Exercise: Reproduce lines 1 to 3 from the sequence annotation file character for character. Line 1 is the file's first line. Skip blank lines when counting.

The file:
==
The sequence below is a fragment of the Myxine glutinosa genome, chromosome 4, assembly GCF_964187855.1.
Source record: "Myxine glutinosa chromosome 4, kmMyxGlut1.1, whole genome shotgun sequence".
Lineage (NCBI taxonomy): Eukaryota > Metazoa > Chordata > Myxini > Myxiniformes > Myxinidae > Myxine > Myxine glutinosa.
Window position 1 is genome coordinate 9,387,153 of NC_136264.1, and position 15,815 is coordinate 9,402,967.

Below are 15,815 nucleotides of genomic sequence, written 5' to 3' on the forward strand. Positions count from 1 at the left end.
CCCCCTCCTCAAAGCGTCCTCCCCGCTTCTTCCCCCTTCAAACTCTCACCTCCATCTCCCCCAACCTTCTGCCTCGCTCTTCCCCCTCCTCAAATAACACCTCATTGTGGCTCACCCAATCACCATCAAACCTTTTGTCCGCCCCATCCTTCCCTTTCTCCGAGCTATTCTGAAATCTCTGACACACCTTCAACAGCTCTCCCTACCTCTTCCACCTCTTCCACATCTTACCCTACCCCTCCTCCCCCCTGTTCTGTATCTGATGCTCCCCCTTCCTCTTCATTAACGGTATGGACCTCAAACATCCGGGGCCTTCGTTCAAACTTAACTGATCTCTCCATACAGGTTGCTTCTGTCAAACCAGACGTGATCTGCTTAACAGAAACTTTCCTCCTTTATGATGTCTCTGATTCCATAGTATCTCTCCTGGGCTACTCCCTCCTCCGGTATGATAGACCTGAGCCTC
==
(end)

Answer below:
The sequence below is a fragment of the Myxine glutinosa genome, chromosome 4, assembly GCF_964187855.1.
Source record: "Myxine glutinosa chromosome 4, kmMyxGlut1.1, whole genome shotgun sequence".
Lineage (NCBI taxonomy): Eukaryota > Metazoa > Chordata > Myxini > Myxiniformes > Myxinidae > Myxine > Myxine glutinosa.